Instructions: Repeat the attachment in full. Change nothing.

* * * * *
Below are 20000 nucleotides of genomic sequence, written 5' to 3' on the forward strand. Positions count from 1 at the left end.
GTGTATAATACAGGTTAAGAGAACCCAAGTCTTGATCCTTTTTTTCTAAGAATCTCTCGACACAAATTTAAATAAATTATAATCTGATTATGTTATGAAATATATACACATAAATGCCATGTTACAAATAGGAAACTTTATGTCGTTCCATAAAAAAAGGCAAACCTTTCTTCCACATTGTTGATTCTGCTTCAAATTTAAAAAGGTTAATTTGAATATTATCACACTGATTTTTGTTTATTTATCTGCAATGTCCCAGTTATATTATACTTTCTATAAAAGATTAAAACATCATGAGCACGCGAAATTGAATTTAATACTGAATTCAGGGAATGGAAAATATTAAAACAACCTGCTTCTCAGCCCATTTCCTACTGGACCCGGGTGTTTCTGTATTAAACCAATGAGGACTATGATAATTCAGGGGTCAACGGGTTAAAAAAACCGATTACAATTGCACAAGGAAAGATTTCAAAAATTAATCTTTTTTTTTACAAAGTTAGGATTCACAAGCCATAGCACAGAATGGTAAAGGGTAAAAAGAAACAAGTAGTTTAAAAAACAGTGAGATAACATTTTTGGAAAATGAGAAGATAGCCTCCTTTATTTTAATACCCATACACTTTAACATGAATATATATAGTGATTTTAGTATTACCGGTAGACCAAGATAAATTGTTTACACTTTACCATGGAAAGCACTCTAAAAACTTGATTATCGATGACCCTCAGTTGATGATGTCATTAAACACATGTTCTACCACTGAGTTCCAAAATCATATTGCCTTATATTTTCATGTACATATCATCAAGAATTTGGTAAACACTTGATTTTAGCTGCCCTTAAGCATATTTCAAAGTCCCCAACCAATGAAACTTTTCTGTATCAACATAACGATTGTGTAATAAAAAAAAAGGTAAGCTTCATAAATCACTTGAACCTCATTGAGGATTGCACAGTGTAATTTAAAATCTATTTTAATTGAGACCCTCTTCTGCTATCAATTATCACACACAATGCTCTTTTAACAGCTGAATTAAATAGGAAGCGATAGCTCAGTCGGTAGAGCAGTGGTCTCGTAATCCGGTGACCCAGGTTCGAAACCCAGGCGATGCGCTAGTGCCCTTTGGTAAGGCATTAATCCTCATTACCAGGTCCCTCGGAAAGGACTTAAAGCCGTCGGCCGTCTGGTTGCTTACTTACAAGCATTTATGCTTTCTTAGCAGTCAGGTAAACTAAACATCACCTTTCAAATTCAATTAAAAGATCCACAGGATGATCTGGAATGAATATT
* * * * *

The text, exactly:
Below are 20000 nucleotides of genomic sequence, written 5' to 3' on the forward strand. Positions count from 1 at the left end.
GTGTATAATACAGGTTAAGAGAACCCAAGTCTTGATCCTTTTTTTCTAAGAATCTCTCGACACAAATTTAAATAAATTATAATCTGATTATGTTATGAAATATATACACATAAATGCCATGTTACAAATAGGAAACTTTATGTCGTTCCATAAAAAAAGGCAAACCTTTCTTCCACATTGTTGATTCTGCTTCAAATTTAAAAAGGTTAATTTGAATATTATCACACTGATTTTTGTTTATTTATCTGCAATGTCCCAGTTATATTATACTTTCTATAAAAGATTAAAACATCATGAGCACGCGAAATTGAATTTAATACTGAATTCAGGGAATGGAAAATATTAAAACAACCTGCTTCTCAGCCCATTTCCTACTGGACCCGGGTGTTTCTGTATTAAACCAATGAGGACTATGATAATTCAGGGGTCAACGGGTTAAAAAAACCGATTACAATTGCACAAGGAAAGATTTCAAAAATTAATCTTTTTTTTTACAAAGTTAGGATTCACAAGCCATAGCACAGAATGGTAAAGGGTAAAAAGAAACAAGTAGTTTAAAAAACAGTGAGATAACATTTTTGGAAAATGAGAAGATAGCCTCCTTTATTTTAATACCCATACACTTTAACATGAATATATATAGTGATTTTAGTATTACCGGTAGACCAAGATAAATTGTTTACACTTTACCATGGAAAGCACTCTAAAAACTTGATTATCGATGACCCTCAGTTGATGATGTCATTAAACACATGTTCTACCACTGAGTTCCAAAATCATATTGCCTTATATTTTCATGTACATATCATCAAGAATTTGGTAAACACTTGATTTTAGCTGCCCTTAAGCATATTTCAAAGTCCCCAACCAATGAAACTTTTCTGTATCAACATAACGATTGTGTAATAAAAAAAAAGGTAAGCTTCATAAATCACTTGAACCTCATTGAGGATTGCACAGTGTAATTTAAAATCTATTTTAATTGAGACCCTCTTCTGCTATCAATTATCACACACAATGCTCTTTTAACAGCTGAATTAAATAGGAAGCGATAGCTCAGTCGGTAGAGCAGTGGTCTCGTAATCCGGTGACCCAGGTTCGAAACCCAGGCGATGCGCTAGTGCCCTTTGGTAAGGCATTAATCCTCATTACCAGGTCCCTCGGAAAGGACTTAAAGCCGTCGGCCGTCTGGTTGCTTACTTACAAGCATTTATGCTTTCTTAGCAGTCAGGTAAACTAAACATCACCTTTCAAATTCAATTAAAAGATCCACAGGATGATCTGGAATGAATATT